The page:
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Paul Brinkmann and Ryan Gillespie Doug Guetzloe, a controversial and influential conservative political consultant in Central Florida for decades, died Tuesday, his family confirmed. The family was together Tuesday celebrating his daughters 21st birthday when Guetzloe died unexpectedly, said his wife, Stacey Guetzloe. Weve been on the same side, and opposite sides of issues.

Thursday at First Presbyterian Church of Orlando, 106 E. Guetzloe was best known for creating a tax watchdog group, Ax the Tax, and as a founder of the Tea Party movement in Florida.

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A public visitation will be held Sunday, January 7th, from 2-6 pm at Westbrock Funeral Home, 1712 Wayne Avenue, Dayton, OH 45410.

In lieu of flowers, please send donations in his name to the Dayton VA Medical Center, Voluntary Services (135), 4100 West Third Street, Dayton, OH 45428. Evans died Sunday, December 3rd, at Florida Hospital De Land.

Doug was always a champion for the underdog, Williams said. A Sentinel profile on Guetzloe from 2006 described his influence on Central Florida politics.

With a sharp sense of humor, an acerbic tongue and a populist message, Guetzloe built Ax the Tax into a small but highly motivated grass-roots force.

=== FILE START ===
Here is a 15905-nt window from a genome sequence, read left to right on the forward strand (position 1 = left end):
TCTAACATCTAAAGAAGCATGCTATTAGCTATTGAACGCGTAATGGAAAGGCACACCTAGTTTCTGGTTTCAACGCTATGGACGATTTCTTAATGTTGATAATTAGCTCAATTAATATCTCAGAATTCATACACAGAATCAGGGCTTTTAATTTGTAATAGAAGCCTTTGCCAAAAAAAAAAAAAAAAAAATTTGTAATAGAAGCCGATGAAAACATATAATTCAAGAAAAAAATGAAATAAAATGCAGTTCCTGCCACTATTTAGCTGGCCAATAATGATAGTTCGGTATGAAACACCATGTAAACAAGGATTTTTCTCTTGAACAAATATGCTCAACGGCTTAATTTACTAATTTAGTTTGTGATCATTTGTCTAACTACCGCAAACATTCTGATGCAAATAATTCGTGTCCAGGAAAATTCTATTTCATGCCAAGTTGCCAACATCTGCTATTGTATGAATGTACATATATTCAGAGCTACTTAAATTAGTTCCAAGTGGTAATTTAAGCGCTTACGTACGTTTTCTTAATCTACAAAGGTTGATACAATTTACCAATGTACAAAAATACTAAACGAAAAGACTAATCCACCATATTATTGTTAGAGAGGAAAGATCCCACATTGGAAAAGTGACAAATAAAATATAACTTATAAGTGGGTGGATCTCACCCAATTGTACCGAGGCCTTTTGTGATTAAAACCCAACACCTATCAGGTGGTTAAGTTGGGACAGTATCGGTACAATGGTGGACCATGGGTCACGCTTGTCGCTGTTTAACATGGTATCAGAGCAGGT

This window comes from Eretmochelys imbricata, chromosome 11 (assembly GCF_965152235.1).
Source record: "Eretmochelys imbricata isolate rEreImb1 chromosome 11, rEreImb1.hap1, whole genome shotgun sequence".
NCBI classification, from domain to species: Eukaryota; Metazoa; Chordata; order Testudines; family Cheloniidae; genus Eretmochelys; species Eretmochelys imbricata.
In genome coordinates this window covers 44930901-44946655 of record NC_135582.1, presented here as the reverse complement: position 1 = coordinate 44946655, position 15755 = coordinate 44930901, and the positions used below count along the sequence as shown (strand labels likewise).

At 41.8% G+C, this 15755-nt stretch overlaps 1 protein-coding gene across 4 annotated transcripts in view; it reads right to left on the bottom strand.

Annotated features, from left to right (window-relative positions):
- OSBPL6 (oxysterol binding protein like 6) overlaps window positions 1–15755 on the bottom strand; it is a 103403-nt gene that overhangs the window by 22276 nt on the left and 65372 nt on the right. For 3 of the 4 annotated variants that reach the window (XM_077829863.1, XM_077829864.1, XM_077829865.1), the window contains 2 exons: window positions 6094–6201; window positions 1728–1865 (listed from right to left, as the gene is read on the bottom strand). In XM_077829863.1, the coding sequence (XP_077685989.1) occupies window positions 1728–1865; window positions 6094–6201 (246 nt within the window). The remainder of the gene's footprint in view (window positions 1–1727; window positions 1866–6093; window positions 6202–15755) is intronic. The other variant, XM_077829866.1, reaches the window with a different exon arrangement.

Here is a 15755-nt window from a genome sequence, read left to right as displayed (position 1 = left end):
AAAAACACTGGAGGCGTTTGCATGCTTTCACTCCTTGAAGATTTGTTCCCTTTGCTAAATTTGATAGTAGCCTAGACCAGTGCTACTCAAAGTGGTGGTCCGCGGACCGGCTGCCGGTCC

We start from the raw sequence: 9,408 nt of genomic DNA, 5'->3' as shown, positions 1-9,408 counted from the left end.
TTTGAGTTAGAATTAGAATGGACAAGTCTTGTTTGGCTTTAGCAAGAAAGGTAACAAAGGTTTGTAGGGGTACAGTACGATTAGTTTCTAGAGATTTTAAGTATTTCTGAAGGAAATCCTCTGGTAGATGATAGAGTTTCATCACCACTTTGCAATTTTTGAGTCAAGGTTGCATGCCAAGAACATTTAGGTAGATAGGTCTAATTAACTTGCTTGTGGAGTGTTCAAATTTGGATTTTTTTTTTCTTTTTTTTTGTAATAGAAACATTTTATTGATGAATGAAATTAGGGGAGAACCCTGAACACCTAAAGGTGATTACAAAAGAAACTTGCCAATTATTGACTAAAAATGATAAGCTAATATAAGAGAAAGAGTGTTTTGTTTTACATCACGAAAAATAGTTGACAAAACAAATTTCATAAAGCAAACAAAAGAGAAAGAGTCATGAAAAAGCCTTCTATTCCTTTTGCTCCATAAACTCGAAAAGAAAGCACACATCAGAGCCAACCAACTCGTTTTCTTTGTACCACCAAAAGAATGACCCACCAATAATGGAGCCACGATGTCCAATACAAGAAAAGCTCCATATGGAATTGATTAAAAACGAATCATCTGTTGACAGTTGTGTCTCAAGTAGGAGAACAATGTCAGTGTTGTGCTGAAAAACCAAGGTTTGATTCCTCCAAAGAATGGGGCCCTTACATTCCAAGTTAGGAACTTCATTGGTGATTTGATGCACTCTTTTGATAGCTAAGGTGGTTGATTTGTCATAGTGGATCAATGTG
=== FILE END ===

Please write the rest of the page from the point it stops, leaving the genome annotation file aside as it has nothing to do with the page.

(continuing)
Swanson said Guetzloe would have been the first to admit he was far from perfect. He knew God's grace and love, imperfections and all.

Doug was a deeply faithful Christian man, one committed to his wife and family, and one I always found to be warm and affable, Swanson said.

Controversy followed Guetzloe over payments that local companies made to him to avoid his anti-tax campaigns.

For example, in 2006, the Orlando Sentinel reported that an Orlando Magic executive confirmed that the team had paid Guetzloe 0,000 to keep him from launching a campaign to kill a tax increase for a new arena and other major projects.

I always appreciated his dedication and tenacity, and I believe he was looking out for the best interests of taxpayers, and a patriot, said Dominic Calabro, president and CEO of Florida Taxwatch.

He grew up in Tampa and moved to Central Florida in 1979 after graduating from Florida State University and soon built a reputation for fighting tax increases, said longtime friend Roger Williams.

Guetzloe was jailed for 60 days on charges that he violated campaign laws by not disclosing who paid for certain political materials.

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